U.S. Secretary of State John Kerry has held what the State Department calls an "unprecedented and substantive" dialogue with a senior Chinese official at Kerry's private home in Boston.
Kerry hosted China's State Councilor Yang Jiechi for two days of very informal but still candid talks on a wide range of issues. They included Ebola, Islamic State, and Iranian and North Korean nuclear programs.
"There are many issues that China and the United States are cooperating on, even as we have some differences that we try to manage effectively," said Kerry. "And right now, particularly on Ebola, on Afghanistan, on the Democratic Republic of North Korea, the North Korean nuclear situation, on Iran particularly, and on ISIL and counter-terrorism and on climate change. There are many areas where we are working hard."
"I think the Asia Pacific region is a very important region We need to work together to build up even more cooperation between China and the United States in the area because this is an area which has experienced robust economic development and I'm sure that the APEC (Asia-Pacific Economic Cooperation) meeting will go further to bring about more connectivity, innovative development and to shape a great future for the region," said Yang Jiechi, Chinese State Councilor.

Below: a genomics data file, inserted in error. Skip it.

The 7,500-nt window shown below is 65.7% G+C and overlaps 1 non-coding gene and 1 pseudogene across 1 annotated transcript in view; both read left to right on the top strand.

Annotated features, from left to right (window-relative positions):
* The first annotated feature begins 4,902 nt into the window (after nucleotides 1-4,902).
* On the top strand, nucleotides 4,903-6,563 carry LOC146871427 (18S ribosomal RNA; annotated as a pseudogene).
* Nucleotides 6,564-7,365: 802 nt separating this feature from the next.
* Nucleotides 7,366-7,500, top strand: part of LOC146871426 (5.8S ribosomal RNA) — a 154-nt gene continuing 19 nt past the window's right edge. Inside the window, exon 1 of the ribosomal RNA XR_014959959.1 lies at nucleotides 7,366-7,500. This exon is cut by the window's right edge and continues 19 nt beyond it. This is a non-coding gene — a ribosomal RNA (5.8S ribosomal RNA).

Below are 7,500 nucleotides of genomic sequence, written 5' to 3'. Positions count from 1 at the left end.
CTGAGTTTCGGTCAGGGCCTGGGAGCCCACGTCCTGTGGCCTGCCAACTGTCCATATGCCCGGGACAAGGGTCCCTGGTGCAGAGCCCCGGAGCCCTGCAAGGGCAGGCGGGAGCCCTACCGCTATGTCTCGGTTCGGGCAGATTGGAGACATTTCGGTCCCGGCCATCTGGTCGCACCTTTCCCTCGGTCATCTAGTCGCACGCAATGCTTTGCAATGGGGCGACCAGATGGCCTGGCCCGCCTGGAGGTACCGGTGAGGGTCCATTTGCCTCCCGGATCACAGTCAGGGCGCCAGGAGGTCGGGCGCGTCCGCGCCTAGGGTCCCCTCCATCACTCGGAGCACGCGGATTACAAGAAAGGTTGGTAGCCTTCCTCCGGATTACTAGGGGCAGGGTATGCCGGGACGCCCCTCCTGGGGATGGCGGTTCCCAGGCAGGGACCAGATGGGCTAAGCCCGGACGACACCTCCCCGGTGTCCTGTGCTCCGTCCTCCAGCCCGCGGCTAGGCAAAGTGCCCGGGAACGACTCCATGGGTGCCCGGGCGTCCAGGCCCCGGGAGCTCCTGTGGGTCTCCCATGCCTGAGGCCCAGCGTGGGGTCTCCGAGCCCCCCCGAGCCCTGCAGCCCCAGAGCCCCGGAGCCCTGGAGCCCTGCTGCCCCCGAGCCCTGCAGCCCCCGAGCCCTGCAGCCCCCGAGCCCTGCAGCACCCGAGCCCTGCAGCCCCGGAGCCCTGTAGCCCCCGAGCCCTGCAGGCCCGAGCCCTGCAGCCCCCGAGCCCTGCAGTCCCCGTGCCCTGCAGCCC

They also discussed such sensitive matters as human rights, pro-democracy marches in Hong Kong, and U.S. charges of Chinese cyber-spying.
During the informal atmosphere - including dinners and a concert by a Chinese-American harpist - a State Department official said Kerry got a "full and careful" hearing on matters of U.S. concern.
The official said the results of the weekend talks will be incremental and increasingly visible over time.
The Boston talks were aimed at warming U.S.-China ties ahead of next month's summit of Asia-Pacific leaders in Beijing. U.S. President Barack Obama and China's President Xi Jinping plan to meet after the summit.